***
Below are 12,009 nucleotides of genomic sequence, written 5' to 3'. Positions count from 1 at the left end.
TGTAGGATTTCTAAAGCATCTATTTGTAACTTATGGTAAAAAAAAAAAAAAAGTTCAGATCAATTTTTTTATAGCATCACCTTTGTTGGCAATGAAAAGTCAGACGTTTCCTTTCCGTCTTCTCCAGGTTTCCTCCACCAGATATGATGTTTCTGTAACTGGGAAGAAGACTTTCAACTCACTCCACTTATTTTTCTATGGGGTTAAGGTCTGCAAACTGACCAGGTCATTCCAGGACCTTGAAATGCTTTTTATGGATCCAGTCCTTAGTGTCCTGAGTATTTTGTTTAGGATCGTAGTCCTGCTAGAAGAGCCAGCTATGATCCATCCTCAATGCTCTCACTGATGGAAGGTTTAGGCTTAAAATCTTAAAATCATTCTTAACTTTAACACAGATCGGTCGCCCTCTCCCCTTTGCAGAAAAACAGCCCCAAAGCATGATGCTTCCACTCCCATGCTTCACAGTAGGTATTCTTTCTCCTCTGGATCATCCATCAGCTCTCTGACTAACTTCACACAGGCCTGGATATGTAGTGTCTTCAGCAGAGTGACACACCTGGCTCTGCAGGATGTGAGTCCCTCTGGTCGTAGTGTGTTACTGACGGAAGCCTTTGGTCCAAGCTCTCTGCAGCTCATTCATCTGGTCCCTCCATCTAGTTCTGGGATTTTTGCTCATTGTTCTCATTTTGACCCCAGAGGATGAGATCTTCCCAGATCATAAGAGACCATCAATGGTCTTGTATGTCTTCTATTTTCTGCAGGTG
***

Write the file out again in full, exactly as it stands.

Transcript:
Below are 12,009 nucleotides of genomic sequence, written 5' to 3'. Positions count from 1 at the left end.
TGTAGGATTTCTAAAGCATCTATTTGTAACTTATGGTAAAAAAAAAAAAAAAGTTCAGATCAATTTTTTTATAGCATCACCTTTGTTGGCAATGAAAAGTCAGACGTTTCCTTTCCGTCTTCTCCAGGTTTCCTCCACCAGATATGATGTTTCTGTAACTGGGAAGAAGACTTTCAACTCACTCCACTTATTTTTCTATGGGGTTAAGGTCTGCAAACTGACCAGGTCATTCCAGGACCTTGAAATGCTTTTTATGGATCCAGTCCTTAGTGTCCTGAGTATTTTGTTTAGGATCGTAGTCCTGCTAGAAGAGCCAGCTATGATCCATCCTCAATGCTCTCACTGATGGAAGGTTTAGGCTTAAAATCTTAAAATCATTCTTAACTTTAACACAGATCGGTCGCCCTCTCCCCTTTGCAGAAAAACAGCCCCAAAGCATGATGCTTCCACTCCCATGCTTCACAGTAGGTATTCTTTCTCCTCTGGATCATCCATCAGCTCTCTGACTAACTTCACACAGGCCTGGATATGTAGTGTCTTCAGCAGAGTGACACACCTGGCTCTGCAGGATGTGAGTCCCTCTGGTCGTAGTGTGTTACTGACGGAAGCCTTTGGTCCAAGCTCTCTGCAGCTCATTCATCTGGTCCCTCCATCTAGTTCTGGGATTTTTGCTCATTGTTCTCATTTTGACCCCAGAGGATGAGATCTTCCCAGATCATAAGAGACCATCAATGGTCTTGTATGTCTTCTATTTTCTGCAGGTG